Identifying the Developmental Strengths of Juvenile Offenders: Assessing Four Life-Skills Dimensions
Kadish, Tara E., Glaser, Brian A., Calhoun, Georgia B., Ginter, Earl J., Journal of Addictions & Offender Counseling
The authors describe the development of the Life-Skills Development Scale-Juvenile Form, a brief self-report instrument for assessing the life-skills development of juvenile offenders. Reliability and validity findings are presented, implications for treatment planning are provided, and recommendations for further research are discussed.
Juvenile delinquency is a problem that continues to plague society. The Office of Juvenile Justice and Delinquency Prevention reports that in 1996, law enforcement agencies in the United States made 2.9 million arrests of persons under the age of 18 (U.S. Department of Justice, 1997). According to this report, 2 million of these youth became involved in the juvenile court system. A juvenile offender is commonly defined as a child or adolescent under the age of 18 who is caught and convicted of committing an illegal act. The nature of these crimes encompasses a wide range of offenses involving crimes such as shoplifting, drug or alcohol violations, aggravated battery, and murder. Depending on the nature and severity of the crime and the youth's criminal history, those who are adjudicated delinquent may be placed on probation, required to attend counseling, or incarcerated in a youth detention facility.
It has long been recognized that one of the contributors to the occurrence of delinquency is a failure of life-skills maturation; that is, requisite skills for effective living are not achieved, resulting in conduct that is outside a community's code of acceptable behavior and established laws (e.g., Darden, Gazda, & Ginter, 1996; Freedman, Rosenthal, Donahoe, Schlundt, & McFall, 1978). Failure to fully develop life-skills in one or more of the areas that constitute human development can occur for many reasons, including a history of learning difficulties (e.g., learning disability, attention deficit disorder) or problematic learning environments (e.g., lack of appropriate role models). On the basis of this explanation, one may assume that interventions designed to strengthen existing skills could prevent future delinquency from occurring. It is our contention that such an intervention approach can be achieved with a three-step process: assessment of existing skills, creation of a skills-strengthening intervention plan based on assessment results, and implementation of the skills-strengthening intervention (plan implementation). The intervention step is accomplished through education; practice of skills; feedback concerning skill mastery; and modification of the intervention plan, if necessary (Darden, Gazda, et al., 1996; Ginter, 1999).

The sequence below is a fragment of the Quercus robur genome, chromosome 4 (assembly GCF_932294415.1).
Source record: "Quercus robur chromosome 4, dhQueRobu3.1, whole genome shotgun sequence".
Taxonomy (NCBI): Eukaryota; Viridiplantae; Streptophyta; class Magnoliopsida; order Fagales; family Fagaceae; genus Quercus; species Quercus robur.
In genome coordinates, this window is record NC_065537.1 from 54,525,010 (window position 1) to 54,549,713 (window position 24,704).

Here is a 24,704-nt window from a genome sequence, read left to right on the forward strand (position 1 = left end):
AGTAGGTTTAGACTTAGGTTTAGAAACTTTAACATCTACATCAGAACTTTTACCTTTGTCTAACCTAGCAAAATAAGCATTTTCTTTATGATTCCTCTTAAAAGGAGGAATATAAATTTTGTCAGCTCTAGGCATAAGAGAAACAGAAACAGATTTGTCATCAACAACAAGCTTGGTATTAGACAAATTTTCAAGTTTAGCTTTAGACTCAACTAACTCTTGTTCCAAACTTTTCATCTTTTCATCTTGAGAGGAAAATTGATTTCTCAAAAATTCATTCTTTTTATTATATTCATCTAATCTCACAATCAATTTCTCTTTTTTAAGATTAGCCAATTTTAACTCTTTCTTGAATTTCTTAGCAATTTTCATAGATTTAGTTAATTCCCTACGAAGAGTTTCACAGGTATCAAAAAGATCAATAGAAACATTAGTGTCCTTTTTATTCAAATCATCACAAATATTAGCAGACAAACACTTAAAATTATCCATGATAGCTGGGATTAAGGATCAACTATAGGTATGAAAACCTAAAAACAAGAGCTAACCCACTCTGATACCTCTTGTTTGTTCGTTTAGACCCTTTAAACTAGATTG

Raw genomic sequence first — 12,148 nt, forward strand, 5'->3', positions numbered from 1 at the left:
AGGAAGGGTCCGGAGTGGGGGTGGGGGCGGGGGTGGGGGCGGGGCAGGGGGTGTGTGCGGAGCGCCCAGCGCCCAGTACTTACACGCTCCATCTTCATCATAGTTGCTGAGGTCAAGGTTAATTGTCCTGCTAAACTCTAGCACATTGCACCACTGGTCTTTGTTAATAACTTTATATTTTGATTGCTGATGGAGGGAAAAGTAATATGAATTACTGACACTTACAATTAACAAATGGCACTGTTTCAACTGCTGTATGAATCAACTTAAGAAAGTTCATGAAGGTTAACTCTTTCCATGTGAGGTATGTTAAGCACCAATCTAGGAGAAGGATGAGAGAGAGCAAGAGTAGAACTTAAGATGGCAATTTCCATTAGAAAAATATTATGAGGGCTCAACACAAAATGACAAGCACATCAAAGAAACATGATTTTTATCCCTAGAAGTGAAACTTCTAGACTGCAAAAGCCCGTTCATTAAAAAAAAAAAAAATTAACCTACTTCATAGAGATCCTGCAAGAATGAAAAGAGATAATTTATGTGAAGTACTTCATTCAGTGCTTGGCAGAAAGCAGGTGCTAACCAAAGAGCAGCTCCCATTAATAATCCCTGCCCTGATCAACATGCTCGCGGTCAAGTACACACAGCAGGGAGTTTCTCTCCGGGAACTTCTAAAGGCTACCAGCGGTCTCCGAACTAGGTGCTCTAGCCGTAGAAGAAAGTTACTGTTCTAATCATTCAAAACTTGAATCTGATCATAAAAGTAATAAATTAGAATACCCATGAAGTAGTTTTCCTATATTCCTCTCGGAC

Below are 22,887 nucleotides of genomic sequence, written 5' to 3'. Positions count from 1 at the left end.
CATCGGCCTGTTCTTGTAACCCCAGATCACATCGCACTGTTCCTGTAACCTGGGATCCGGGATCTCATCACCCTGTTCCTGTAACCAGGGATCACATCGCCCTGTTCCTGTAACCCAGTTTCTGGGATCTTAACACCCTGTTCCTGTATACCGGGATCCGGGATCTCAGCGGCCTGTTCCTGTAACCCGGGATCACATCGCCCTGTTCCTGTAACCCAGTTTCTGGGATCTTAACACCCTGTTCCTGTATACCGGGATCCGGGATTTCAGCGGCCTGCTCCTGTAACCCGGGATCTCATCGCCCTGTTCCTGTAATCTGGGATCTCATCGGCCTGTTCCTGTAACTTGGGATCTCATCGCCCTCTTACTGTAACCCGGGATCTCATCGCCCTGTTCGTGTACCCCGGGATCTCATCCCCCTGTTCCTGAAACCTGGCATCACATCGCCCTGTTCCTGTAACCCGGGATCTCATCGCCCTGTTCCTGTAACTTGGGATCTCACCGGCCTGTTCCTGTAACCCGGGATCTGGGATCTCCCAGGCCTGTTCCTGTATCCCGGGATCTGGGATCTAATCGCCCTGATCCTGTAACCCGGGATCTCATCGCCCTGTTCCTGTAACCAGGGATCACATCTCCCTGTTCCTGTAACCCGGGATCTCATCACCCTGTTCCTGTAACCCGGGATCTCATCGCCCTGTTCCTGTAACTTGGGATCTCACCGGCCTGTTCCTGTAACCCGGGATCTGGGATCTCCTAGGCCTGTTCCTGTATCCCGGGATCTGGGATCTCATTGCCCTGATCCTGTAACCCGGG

A general body of existing professional literature supports a life-skills approach to working with juvenile offenders. One aspect of life-skills that has received extensive treatment in the literature pertains to teaching social skills (e.g., Henggeler, 1989). The use of social skills training with juvenile offenders typically reflects the assumption that they are deficient in social skills. The acquisition of such skills is directed at reducing problematic interactions with others (Henggeler, 1989). Professionals who attempt to teach such skills focus on reducing the juvenile offender's problematic interactions with others. Other factors have been positively affected through skills training. For example, Long and Sherer (1984) found that although self-esteem did not seem to be influenced, locus of control was significantly increased in offenders who participated in training and discussion groups (i.e., locus of control shifted from external to internal locus of control, thus helping the offender to better control behavior).
Some authors have adopted a broad-based approach to skills training by simultaneously considering an array of skills during the planning and intervention phase, such as interpersonal communications (initiating conversations, and developing and maintaining relationships), developing self-control, stress management, anger management, relaxation skills, goal setting, decision making, and proper health maintenance (Danish, Galambos, & Laquatra, 1983). …